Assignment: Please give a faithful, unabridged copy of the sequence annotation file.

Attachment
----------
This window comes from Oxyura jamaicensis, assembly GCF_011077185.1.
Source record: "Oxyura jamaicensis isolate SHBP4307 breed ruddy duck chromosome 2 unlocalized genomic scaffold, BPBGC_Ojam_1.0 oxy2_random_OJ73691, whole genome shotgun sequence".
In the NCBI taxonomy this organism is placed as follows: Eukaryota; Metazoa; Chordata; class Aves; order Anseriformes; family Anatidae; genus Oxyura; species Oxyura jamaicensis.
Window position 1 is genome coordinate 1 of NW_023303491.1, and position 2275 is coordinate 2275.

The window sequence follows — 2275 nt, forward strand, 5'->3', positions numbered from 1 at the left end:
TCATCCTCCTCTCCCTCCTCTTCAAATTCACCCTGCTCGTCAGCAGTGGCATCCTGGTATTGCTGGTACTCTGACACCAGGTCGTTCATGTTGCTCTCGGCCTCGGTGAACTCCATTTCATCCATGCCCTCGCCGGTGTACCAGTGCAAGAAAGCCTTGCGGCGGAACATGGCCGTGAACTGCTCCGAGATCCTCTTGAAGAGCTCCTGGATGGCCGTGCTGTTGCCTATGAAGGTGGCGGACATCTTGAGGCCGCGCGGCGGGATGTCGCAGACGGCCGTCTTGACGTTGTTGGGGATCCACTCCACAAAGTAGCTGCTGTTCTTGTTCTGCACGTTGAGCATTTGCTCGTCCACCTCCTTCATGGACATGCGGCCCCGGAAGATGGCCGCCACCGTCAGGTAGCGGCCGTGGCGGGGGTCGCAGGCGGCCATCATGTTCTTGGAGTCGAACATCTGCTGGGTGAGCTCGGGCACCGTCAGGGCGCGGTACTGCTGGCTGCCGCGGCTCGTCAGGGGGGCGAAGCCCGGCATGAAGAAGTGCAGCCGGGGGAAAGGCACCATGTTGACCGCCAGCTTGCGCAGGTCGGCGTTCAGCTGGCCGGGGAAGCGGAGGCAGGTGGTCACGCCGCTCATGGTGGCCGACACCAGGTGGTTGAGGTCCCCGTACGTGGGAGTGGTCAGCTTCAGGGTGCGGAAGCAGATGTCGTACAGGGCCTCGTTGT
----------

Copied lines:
This window comes from Oxyura jamaicensis, assembly GCF_011077185.1.
Source record: "Oxyura jamaicensis isolate SHBP4307 breed ruddy duck chromosome 2 unlocalized genomic scaffold, BPBGC_Ojam_1.0 oxy2_random_OJ73691, whole genome shotgun sequence".
In the NCBI taxonomy this organism is placed as follows: Eukaryota; Metazoa; Chordata; class Aves; order Anseriformes; family Anatidae; genus Oxyura; species Oxyura jamaicensis.
Window position 1 is genome coordinate 1 of NW_023303491.1, and position 2275 is coordinate 2275.

The window sequence follows — 2275 nt, forward strand, 5'->3', positions numbered from 1 at the left end:
TCATCCTCCTCTCCCTCCTCTTCAAATTCACCCTGCTCGTCAGCAGTGGCATCCTGGTATTGCTGGTACTCTGACACCAGGTCGTTCATGTTGCTCTCGGCCTCGGTGAACTCCATTTCATCCATGCCCTCGCCGGTGTACCAGTGCAAGAAAGCCTTGCGGCGGAACATGGCCGTGAACTGCTCCGAGATCCTCTTGAAGAGCTCCTGGATGGCCGTGCTGTTGCCTATGAAGGTGGCGGACATCTTGAGGCCGCGCGGCGGGATGTCGCAGACGGCCGTCTTGACGTTGTTGGGGATCCACTCCACAAAGTAGCTGCTGTTCTTGTTCTGCACGTTGAGCATTTGCTCGTCCACCTCCTTCATGGACATGCGGCCCCGGAAGATGGCCGCCACCGTCAGGTAGCGGCCGTGGCGGGGGTCGCAGGCGGCCATCATGTTCTTGGAGTCGAACATCTGCTGGGTGAGCTCGGGCACCGTCAGGGCGCGGTACTGCTGGCTGCCGCGGCTCGTCAGGGGGGCGAAGCCCGGCATGAAGAAGTGCAGCCGGGGGAAAGGCACCATGTTGACCGCCAGCTTGCGCAGGTCGGCGTTCAGCTGGCCGGGGAAGCGGAGGCAGGTGGTCACGCCGCTCATGGTGGCCGACACCAGGTGGTTGAGGTCCCCGTACGTGGGAGTGGTCAGCTTCAGGGTGCGGAAGCAGATGTCGTACAGGGCCTCGTTGT